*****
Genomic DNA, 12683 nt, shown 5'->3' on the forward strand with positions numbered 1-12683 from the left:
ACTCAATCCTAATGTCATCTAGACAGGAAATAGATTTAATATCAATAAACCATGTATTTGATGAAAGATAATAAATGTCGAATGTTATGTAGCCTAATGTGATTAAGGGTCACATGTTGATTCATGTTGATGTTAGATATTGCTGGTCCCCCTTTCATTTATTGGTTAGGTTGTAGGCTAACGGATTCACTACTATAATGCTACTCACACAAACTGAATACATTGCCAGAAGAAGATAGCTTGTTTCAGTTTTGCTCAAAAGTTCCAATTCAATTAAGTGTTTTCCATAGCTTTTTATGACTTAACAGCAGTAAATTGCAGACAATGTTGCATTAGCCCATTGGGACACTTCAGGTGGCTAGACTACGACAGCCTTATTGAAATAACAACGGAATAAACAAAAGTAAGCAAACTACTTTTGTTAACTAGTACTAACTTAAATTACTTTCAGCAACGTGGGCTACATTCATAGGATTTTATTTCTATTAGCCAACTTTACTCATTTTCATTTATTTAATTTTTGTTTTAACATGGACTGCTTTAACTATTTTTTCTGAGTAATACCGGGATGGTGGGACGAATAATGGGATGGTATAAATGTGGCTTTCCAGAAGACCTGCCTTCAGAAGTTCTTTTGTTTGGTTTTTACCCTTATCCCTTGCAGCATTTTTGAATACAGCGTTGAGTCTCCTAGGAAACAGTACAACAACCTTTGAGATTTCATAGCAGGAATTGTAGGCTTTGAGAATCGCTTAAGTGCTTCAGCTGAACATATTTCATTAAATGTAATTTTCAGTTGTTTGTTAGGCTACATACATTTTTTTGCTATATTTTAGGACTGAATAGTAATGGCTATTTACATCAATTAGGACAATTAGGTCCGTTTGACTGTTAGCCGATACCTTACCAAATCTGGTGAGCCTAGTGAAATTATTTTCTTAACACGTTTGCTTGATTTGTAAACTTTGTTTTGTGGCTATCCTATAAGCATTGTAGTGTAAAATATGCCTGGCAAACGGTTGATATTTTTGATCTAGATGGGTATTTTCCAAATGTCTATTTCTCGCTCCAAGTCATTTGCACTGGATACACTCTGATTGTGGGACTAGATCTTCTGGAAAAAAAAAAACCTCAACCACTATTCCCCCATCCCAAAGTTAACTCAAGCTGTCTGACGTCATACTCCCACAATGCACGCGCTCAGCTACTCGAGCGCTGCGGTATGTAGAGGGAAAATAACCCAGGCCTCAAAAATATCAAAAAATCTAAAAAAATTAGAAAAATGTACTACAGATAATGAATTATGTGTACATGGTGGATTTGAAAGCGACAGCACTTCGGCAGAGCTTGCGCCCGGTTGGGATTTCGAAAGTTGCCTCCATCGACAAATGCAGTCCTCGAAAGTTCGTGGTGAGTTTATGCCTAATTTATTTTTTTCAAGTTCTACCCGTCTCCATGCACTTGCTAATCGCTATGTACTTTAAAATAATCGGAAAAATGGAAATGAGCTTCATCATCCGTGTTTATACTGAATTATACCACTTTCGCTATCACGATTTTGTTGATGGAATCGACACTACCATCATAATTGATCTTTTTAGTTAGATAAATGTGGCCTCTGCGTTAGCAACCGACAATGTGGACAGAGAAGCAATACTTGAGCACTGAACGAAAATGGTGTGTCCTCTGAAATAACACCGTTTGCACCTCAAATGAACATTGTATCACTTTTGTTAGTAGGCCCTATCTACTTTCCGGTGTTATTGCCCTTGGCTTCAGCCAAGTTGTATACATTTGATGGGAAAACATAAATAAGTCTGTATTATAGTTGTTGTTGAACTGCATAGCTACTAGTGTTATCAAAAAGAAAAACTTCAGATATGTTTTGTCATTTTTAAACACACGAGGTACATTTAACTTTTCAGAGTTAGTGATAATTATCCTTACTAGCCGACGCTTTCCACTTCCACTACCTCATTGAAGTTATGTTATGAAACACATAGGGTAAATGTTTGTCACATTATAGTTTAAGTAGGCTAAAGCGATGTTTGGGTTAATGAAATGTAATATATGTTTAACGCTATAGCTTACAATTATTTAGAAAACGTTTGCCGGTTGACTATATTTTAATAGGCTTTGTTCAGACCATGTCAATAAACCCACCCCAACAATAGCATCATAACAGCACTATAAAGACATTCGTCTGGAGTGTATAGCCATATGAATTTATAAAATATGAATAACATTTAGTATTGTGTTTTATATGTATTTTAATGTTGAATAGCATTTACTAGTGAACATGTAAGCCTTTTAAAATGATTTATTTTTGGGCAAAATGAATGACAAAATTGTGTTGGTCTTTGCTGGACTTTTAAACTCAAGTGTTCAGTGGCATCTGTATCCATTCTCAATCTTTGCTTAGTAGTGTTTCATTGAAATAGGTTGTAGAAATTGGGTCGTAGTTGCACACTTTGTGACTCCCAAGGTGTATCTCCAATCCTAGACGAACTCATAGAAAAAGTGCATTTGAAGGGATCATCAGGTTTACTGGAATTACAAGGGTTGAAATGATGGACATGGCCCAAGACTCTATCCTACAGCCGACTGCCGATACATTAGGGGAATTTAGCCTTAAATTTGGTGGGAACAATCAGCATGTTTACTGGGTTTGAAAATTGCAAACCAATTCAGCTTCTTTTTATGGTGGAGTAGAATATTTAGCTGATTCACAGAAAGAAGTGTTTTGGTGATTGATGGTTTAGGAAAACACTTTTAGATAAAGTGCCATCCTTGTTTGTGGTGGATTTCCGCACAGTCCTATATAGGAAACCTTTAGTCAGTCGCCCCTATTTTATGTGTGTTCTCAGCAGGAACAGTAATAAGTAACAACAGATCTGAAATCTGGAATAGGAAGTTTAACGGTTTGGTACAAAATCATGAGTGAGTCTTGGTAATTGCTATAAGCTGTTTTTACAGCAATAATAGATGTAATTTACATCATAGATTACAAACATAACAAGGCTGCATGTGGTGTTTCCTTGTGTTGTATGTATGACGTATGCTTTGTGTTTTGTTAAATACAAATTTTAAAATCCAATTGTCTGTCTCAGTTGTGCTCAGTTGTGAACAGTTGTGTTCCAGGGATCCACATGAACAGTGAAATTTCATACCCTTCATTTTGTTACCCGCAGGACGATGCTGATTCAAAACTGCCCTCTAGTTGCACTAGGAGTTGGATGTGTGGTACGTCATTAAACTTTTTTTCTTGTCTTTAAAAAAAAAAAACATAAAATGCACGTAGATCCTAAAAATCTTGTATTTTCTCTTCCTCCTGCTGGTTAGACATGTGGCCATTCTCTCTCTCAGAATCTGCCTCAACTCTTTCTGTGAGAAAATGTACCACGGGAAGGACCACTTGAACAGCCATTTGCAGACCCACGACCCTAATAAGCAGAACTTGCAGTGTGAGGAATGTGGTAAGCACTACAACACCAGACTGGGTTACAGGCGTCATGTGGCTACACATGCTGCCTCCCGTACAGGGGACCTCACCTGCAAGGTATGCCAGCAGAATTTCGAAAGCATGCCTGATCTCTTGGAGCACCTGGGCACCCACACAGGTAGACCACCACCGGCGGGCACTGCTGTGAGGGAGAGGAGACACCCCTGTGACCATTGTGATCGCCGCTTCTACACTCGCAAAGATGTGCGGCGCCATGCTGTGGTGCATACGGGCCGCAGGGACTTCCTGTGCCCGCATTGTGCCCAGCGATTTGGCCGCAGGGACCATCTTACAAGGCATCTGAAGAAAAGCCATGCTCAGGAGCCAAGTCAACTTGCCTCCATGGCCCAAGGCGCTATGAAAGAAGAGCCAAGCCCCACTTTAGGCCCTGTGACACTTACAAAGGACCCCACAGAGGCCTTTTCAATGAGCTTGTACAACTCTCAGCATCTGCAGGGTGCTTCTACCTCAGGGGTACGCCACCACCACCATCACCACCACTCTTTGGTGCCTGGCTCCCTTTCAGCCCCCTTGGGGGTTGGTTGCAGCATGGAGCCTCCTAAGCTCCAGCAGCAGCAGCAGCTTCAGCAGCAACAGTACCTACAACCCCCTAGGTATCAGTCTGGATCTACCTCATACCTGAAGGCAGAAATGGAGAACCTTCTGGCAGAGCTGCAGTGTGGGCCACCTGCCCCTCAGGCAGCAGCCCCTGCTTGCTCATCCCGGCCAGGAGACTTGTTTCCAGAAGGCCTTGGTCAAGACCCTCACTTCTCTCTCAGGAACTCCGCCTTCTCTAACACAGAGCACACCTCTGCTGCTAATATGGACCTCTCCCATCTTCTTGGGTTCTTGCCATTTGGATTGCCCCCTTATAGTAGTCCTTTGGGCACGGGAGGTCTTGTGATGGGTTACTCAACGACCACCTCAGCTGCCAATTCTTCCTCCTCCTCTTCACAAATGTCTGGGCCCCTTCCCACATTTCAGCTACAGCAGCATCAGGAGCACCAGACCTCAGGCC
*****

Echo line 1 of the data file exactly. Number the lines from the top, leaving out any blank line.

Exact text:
Genomic DNA, 12683 nt, shown 5'->3' on the forward strand with positions numbered 1-12683 from the left: